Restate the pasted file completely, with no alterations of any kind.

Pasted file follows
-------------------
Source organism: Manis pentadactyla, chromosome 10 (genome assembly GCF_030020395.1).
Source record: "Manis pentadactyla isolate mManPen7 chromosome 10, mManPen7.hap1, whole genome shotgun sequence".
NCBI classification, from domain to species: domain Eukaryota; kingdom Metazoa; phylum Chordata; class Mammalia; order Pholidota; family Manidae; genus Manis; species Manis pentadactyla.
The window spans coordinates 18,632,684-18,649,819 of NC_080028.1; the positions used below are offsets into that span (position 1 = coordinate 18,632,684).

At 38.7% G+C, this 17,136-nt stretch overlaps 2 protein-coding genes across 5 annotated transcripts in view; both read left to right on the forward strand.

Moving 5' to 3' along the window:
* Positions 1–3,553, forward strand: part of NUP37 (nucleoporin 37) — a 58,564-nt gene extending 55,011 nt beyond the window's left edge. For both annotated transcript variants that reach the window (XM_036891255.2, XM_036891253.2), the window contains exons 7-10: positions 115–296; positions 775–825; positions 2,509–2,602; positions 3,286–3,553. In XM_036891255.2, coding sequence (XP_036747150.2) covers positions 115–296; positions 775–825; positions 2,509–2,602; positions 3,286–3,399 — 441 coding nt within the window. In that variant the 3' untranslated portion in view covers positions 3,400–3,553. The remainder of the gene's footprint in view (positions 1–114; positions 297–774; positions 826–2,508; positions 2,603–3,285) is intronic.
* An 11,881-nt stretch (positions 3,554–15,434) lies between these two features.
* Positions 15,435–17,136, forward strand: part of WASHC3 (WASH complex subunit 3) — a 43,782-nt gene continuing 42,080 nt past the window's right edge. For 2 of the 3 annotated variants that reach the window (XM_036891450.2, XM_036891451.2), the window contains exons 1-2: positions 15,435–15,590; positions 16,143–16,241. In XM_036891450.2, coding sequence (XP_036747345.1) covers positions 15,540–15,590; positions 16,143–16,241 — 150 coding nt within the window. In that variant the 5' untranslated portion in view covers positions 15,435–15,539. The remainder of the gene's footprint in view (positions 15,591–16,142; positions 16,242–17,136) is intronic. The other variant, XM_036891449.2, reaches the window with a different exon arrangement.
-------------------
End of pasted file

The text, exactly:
Source organism: Manis pentadactyla, chromosome 10 (genome assembly GCF_030020395.1).
Source record: "Manis pentadactyla isolate mManPen7 chromosome 10, mManPen7.hap1, whole genome shotgun sequence".
NCBI classification, from domain to species: domain Eukaryota; kingdom Metazoa; phylum Chordata; class Mammalia; order Pholidota; family Manidae; genus Manis; species Manis pentadactyla.
The window spans coordinates 18,632,684-18,649,819 of NC_080028.1; the positions used below are offsets into that span (position 1 = coordinate 18,632,684).

At 38.7% G+C, this 17,136-nt stretch overlaps 2 protein-coding genes across 5 annotated transcripts in view; both read left to right on the forward strand.

Moving 5' to 3' along the window:
* Positions 1–3,553, forward strand: part of NUP37 (nucleoporin 37) — a 58,564-nt gene extending 55,011 nt beyond the window's left edge. For both annotated transcript variants that reach the window (XM_036891255.2, XM_036891253.2), the window contains exons 7-10: positions 115–296; positions 775–825; positions 2,509–2,602; positions 3,286–3,553. In XM_036891255.2, coding sequence (XP_036747150.2) covers positions 115–296; positions 775–825; positions 2,509–2,602; positions 3,286–3,399 — 441 coding nt within the window. In that variant the 3' untranslated portion in view covers positions 3,400–3,553. The remainder of the gene's footprint in view (positions 1–114; positions 297–774; positions 826–2,508; positions 2,603–3,285) is intronic.
* An 11,881-nt stretch (positions 3,554–15,434) lies between these two features.
* Positions 15,435–17,136, forward strand: part of WASHC3 (WASH complex subunit 3) — a 43,782-nt gene continuing 42,080 nt past the window's right edge. For 2 of the 3 annotated variants that reach the window (XM_036891450.2, XM_036891451.2), the window contains exons 1-2: positions 15,435–15,590; positions 16,143–16,241. In XM_036891450.2, coding sequence (XP_036747345.1) covers positions 15,540–15,590; positions 16,143–16,241 — 150 coding nt within the window. In that variant the 5' untranslated portion in view covers positions 15,435–15,539. The remainder of the gene's footprint in view (positions 15,591–16,142; positions 16,242–17,136) is intronic. The other variant, XM_036891449.2, reaches the window with a different exon arrangement.